During my stay in Nicaragua I made many friends from many countries, including; Guatemala, Honduras, Chile, and Peru. Among these friends there was Robert Enke (He comes into play a few years later). My first encounter with Enke is kind of funny. There was a big meeting with a lot of missionaries, and we were sitting down to eat. I sat down next to a large, yet young looking missionary. He got up to grab something, and while he was gone I noticed I didn’t have a fork with my plate, so I took his. When he came back he was all distressed. Once he found out I was the one who took his fork he didn’t like me.
A few months later we ended up serving in areas close to each other. We would have smaller meetings and as I got to know him I found out he was pretty cool. He wanted so badly to do everything right and make no mistakes. He was stressed and unsure of himself. I just tried to help him have fun and realize that we’re always going to mess up even when we try our hardest to do everything perfectly, that’s how we learn and grow.
As I was about to head home he made sure to tell my parents how much of an influence I was to help him make the most of everything. I feel like he overstated it, but who knows. Who knew that even though I was a dick to him when we first met, down the road we would actually become good friends? I didn’t realize that I might have been a huge part of his mission, but I had no idea then how huge he would be in my music career in the future. See? Look at that guy with a legit goatee and glasses
From 2007-2009, I served as an LDS (Mormon) missionary in Nicaragua (No, that’s not Africa, its Central America). You might be asking “What does this have to do with you becoming a rock star?” Well, it has a little bit to do with it. It was a great experience, I learned a lot about different cultures, I had to learn a new language, talk to a lot of people about the gospel of Jesus Christ, made a lot of friends, and served people. Its very taxing physically and mentally. You’re away from your family for 2 years, paying to be there (no we don’t get paid), and constantly moving day after day in the heat (some missionaries in the cold). Don’t get me wrong though, I don’t regret it one bit. It was an amazing experience I’ll never forget.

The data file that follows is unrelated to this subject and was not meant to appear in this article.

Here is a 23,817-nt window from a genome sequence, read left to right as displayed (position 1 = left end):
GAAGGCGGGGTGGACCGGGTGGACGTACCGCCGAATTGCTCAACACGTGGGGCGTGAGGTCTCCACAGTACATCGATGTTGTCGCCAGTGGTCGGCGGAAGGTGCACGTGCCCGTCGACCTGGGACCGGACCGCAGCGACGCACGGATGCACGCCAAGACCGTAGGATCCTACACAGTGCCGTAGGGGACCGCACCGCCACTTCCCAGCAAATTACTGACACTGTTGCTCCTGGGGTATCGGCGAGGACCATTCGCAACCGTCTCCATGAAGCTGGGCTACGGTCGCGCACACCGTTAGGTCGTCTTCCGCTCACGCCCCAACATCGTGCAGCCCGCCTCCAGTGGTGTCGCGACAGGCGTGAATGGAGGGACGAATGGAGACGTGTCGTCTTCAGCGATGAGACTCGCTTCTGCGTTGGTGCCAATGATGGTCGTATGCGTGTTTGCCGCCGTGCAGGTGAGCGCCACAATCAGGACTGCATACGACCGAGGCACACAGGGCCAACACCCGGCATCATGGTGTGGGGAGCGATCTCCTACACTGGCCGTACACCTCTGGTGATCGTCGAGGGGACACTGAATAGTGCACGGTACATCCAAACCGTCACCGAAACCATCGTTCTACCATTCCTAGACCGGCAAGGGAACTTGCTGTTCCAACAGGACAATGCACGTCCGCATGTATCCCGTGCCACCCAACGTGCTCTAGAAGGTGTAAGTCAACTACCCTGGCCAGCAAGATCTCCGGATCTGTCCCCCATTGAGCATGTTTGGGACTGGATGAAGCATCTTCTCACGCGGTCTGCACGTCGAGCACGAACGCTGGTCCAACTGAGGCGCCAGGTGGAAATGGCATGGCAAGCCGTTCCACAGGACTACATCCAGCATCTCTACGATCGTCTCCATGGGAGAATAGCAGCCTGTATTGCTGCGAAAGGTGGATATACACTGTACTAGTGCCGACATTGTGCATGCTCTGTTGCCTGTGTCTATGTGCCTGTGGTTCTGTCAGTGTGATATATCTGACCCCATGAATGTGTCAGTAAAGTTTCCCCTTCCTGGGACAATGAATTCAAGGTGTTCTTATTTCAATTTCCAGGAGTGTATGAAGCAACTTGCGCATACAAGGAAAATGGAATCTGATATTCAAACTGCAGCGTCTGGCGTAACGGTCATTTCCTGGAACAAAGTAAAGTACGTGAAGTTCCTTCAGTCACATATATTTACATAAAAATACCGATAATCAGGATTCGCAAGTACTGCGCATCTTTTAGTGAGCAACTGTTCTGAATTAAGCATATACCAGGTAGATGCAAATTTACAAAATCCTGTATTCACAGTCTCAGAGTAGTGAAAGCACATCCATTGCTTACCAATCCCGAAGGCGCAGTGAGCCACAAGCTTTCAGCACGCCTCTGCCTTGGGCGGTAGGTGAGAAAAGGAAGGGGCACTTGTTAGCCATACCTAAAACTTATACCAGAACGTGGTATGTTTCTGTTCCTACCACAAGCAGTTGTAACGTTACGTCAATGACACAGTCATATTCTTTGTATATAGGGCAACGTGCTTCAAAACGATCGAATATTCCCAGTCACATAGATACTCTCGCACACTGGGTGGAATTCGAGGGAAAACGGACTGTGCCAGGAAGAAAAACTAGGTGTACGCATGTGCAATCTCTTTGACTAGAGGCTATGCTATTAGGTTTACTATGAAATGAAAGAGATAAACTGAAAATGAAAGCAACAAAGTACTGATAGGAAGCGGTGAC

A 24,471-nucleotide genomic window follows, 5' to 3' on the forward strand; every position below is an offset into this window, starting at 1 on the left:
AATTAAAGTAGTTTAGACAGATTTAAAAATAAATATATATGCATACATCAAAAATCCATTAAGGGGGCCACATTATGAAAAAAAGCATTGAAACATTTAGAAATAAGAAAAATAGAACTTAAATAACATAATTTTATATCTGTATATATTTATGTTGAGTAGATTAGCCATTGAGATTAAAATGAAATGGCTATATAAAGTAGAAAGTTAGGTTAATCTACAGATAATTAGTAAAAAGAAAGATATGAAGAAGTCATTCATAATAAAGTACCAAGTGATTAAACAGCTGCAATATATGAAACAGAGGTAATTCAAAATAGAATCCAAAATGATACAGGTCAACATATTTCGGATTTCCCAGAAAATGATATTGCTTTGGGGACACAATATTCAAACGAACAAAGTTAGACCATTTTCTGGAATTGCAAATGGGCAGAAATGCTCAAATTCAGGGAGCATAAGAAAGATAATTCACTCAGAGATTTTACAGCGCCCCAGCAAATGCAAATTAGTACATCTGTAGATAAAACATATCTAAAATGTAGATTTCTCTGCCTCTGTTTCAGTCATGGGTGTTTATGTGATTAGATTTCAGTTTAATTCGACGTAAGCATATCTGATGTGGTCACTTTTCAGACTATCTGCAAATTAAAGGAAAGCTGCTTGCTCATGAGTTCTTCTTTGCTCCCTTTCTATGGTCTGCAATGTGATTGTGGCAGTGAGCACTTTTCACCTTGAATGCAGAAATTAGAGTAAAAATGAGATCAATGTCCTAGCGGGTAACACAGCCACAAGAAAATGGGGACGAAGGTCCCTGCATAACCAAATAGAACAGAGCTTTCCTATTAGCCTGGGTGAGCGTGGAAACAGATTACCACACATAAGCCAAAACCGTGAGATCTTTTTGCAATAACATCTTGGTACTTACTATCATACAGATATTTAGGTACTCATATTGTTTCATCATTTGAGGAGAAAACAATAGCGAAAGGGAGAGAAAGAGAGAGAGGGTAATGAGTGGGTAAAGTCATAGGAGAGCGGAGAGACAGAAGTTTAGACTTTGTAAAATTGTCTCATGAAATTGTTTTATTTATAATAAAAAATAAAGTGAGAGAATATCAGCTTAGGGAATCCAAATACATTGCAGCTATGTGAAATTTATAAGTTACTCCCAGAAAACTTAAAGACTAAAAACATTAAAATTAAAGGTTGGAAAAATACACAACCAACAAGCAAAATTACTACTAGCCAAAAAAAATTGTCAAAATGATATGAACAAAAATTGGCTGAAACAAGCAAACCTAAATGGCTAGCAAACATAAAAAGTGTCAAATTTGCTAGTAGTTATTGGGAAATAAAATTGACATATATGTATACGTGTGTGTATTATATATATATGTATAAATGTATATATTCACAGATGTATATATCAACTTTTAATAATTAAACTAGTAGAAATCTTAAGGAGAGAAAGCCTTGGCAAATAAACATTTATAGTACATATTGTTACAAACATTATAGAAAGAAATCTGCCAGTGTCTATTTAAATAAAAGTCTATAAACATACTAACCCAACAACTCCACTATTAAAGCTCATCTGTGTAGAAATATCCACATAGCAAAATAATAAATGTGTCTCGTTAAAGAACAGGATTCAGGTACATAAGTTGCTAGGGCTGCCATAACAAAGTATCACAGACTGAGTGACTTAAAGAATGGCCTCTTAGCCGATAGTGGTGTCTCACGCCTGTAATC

Here it is
If you’re unfamiliar with what missionaries do, we basically talked to and served EVERYONE; people in the streets, knocked on people’s doors, talked on the bus, in the stores… everyone. If you’re pursuing music as a career you’ll need to approach people to share your music, hand out flyers, or try to make friends (who become your best fans)
Being in Nicaragua was eye opening. I took for granted what I had while in the US. I didn’t realize how much of a luxury warm showers were. You aren’t quite as aware of what you have until its suddenly taken from you. The first time I saw someone open their door, who had a dirt floor, nearly brought me to tears. I was so sad to see that people live in shacks made out of junk they find: tin walls, tin roofs, sheets of plastic, that soft plastic that garbage bags are made of. I hope while I was there that I helped and served people spiritually, emotionally and mentally. One day I want to go back and help people physically, and financially.